Sad as I am to leave beautiful Delphi (though it’s under deep snow at the moment I am told) I have, at least temporarily, waved goodbye to Oracle, which is now in the hands of the publishers and their book and cover designers. The manuscript has been proofed, the front cover tag-line and back cover blurb have been agreed and the internal design created, again by Petya Tsankova, so it’s consistent with that of Plague, which Petya also designed.
Like the earlier book, Oracle takes place over a few days, so that is how the book is divided up. My sketch of the Treasury of the Athenians at Delphi ( see below ) is featured on the named ‘day’ pages as the sketch of the Palace of Westminster was in Plague. It looks good. This time, however, the book has a ‘Praise for’ section at the front, ( squirm – it’s what is done ). At the moment this contains endorsements and complimentary review remarks about Plague. As we approach publication day these will be augmented by what I hope will be complimentary reviews and endorsements of Oracle. I also get an ‘About the Author’ at the back, so Claret Press must be pleased with me.
Already the promotional schedule of events is being formulated ( there are two events in place already, with the UK Crime Book Club and Kensington & Chelsea and Westminster Libraries, see the Events page ). The manuscript will go up on NetGalley during March, for a limited period only, to attract reviews and test reader reaction. Any revisions will follow and Advanced Review Copies will be produced and despatched to various ‘experts’ and to reviewers for newspapers, magazines and blogs. Quite a lot of the publications which reviewed Plague are anxious to follow up with a review of Oracle and, I’m pleased to say, there are plenty of readers out there who tell me that they re anxious to read it too. Publication day will be 5th May.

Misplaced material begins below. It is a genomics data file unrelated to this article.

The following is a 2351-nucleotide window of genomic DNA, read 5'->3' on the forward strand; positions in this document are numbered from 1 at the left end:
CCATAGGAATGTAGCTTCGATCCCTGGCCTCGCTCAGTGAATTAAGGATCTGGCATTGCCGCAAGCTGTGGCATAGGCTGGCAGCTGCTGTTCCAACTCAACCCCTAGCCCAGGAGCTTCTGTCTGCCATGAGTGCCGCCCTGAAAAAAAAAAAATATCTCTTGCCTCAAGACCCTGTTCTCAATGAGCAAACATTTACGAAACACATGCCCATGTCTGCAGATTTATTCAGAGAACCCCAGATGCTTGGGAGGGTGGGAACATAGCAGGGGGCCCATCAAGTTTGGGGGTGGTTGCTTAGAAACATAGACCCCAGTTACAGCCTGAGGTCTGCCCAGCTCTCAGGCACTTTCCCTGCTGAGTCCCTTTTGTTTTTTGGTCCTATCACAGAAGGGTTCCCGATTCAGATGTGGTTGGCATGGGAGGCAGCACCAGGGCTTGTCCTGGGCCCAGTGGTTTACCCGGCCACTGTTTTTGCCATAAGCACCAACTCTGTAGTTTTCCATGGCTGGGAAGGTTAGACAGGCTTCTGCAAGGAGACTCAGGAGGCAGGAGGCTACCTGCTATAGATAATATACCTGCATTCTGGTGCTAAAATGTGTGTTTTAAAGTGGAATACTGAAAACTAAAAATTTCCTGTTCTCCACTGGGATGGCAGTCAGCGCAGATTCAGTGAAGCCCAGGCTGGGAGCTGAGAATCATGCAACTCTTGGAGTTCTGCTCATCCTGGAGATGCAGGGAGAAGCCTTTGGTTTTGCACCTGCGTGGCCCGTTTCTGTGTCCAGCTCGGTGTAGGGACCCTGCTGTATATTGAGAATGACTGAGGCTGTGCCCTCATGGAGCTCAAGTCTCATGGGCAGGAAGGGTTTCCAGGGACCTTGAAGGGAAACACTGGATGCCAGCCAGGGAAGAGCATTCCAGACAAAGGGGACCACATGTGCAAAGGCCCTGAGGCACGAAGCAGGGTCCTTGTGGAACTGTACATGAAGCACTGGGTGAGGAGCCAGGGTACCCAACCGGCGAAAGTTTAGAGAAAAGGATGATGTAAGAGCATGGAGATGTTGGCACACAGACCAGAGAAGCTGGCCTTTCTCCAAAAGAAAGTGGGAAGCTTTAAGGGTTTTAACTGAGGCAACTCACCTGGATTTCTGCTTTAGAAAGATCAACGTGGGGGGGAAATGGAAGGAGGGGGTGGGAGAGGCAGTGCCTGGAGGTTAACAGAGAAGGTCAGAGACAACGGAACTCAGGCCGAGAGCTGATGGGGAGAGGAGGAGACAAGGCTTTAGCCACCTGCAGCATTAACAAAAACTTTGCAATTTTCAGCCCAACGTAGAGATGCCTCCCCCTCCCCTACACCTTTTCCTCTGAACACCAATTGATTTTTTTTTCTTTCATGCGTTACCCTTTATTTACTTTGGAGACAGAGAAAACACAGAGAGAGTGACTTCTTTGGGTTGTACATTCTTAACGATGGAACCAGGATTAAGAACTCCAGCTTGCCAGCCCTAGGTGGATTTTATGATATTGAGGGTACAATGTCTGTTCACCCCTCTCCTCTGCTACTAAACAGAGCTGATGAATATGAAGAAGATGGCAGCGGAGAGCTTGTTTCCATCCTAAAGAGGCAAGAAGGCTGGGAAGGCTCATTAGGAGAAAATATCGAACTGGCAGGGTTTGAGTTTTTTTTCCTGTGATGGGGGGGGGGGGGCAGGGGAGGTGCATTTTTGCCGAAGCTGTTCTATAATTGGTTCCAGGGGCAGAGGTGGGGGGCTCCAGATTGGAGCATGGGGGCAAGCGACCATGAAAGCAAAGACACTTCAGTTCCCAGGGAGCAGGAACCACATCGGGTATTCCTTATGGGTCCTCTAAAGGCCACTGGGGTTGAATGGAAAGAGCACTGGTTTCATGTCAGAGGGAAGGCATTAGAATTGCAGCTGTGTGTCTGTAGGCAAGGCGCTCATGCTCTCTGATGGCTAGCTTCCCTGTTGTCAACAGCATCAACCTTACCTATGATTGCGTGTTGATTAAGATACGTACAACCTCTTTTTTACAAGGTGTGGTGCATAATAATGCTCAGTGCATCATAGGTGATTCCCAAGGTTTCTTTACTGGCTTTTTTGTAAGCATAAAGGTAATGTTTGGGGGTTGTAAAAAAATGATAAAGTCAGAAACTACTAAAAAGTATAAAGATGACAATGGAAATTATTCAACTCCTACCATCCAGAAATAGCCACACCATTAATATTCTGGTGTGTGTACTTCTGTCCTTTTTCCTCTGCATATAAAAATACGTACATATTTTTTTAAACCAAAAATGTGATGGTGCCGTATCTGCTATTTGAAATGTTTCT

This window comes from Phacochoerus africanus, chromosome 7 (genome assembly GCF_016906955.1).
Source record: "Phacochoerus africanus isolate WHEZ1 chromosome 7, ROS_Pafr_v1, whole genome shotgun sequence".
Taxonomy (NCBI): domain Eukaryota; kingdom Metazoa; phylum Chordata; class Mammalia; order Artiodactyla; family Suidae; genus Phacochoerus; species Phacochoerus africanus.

I’m very pleased to have the help of a number of ‘experts’ with Oracle, as I had on Plague. These include Maro Nicolopolou, Head of Conferences and Artistic Programmes at the European Cultural Centre at Delphi, below (and a lover of detective fiction) and Sharon Hartles, zemiologist, of Strathclyde University and the Open University. Maro has already been of inestimable help in directing me to all the changes at the Centre since I visited it back at the turn of the millenium and to the changes in the town. This is so important given that the trip to Delphi I had planned for last year had to be abandoned because of COVID. I’ll be writing about the amazing Centre and its conferences and performances later. Sharon has introduced me to the new discipline of zemiology and Oracle is probably the first time it has featured in a novel (see earlier post here). She’ll be sure to put me right if I have erred.
So, a break from the actual writing then, until I begin on Opera, but not a break from work, with lots of activity around getting Oracle absolutely ready for publication and for its promotion and still doing lots of events for Plague. I’ll be writing more about Oracle in the coming weeks, but here’s a photo of what Athens looked like earlier this week.